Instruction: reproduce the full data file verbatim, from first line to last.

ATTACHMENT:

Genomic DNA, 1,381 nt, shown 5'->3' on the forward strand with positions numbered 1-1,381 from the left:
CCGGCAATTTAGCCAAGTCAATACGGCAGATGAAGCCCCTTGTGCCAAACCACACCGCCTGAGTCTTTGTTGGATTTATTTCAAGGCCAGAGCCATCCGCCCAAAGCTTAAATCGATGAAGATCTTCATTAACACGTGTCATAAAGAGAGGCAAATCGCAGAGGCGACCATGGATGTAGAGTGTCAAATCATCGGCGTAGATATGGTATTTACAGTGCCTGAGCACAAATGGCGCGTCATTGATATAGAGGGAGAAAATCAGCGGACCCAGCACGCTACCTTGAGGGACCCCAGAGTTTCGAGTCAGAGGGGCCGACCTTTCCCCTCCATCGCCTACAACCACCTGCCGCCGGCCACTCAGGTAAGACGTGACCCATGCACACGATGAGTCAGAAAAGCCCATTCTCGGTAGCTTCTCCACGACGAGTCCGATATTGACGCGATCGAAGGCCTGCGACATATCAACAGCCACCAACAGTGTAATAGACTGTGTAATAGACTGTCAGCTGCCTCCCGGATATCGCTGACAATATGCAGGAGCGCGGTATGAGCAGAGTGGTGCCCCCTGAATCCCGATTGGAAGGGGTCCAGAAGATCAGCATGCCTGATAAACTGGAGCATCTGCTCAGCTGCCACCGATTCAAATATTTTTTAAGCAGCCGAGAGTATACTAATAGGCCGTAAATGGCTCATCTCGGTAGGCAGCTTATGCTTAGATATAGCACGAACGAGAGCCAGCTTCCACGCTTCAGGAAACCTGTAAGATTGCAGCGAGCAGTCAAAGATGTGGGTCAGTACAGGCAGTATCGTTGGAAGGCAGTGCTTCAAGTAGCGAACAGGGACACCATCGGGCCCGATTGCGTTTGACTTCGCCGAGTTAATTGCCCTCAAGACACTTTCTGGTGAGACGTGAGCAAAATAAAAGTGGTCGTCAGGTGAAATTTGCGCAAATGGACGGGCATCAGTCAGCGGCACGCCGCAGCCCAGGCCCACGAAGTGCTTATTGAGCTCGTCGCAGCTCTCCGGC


Genomic DNA, 1,381 nt, shown 5'->3' on the forward strand with positions numbered 1-1,381 from the left:
CCGGCAATTTAGCCAAGTCAATACGGCAGATGAAGCCCCTTGTGCCAAACCACACCGCCTGAGTCTTTGTTGGATTTATTTCAAGGCCAGAGCCATCCGCCCAAAGCTTAAATCGATGAAGATCTTCATTAACACGTGTCATAAAGAGAGGCAAATCGCAGAGGCGACCATGGATGTAGAGTGTCAAATCATCGGCGTAGATATGGTATTTACAGTGCCTGAGCACAAATGGCGCGTCATTGATATAGAGGGAGAAAATCAGCGGACCCAGCACGCTACCTTGAGGGACCCCAGAGTTTCGAGTCAGAGGGGCCGACCTTTCCCCTCCATCGCCTACAACCACCTGCCGCCGGCCACTCAGGTAAGACGTGACCCATGCACACGATGAGTCAGAAAAGCCCATTCTCGGTAGCTTCTCCACGACGAGTCCGATATTGACGCGATCGAAGGCCTGCGACATATCAACAGCCACCAACAGTGTAATAGACTGTGTAATAGACTGTCAGCTGCCTCCCGGATATCGCTGACAATATGCAGGAGCGCGGTATGAGCAGAGTGGTGCCCCCTGAATCCCGATTGGAAGGGGTCCAGAAGATCAGCATGCCTGATAAACTGGAGCATCTGCTCAGCTGCCACCGATTCAAATATTTTTTAAGCAGCCGAGAGTATACTAATAGGCCGTAAATGGCTCATCTCGGTAGGCAGCTTATGCTTAGATATAGCACGAACGAGAGCCAGCTTCCACGCTTCAGGAAACCTGTAAGATTGCAGCGAGCAGTCAAAGATGTGGGTCAGTACAGGCAGTATCGTTGGAAGGCAGTGCTTCAAGTAGCGAACAGGGACACCATCGGGCCCGATTGCGTTTGACTTCGCCGAGTTAATTGCCCTCAAGACACTTTCTGGTGAGACGTGAGCAAAATAAAAGTGGTCGTCAGGTGAAATTTGCGCAAATGGACGGGCATCAGTCAGCGGCACGCCGCAGCCCAGGCCCACGAAGTGCTTATTGAGCTCGTCGCAGCTCTCCGGC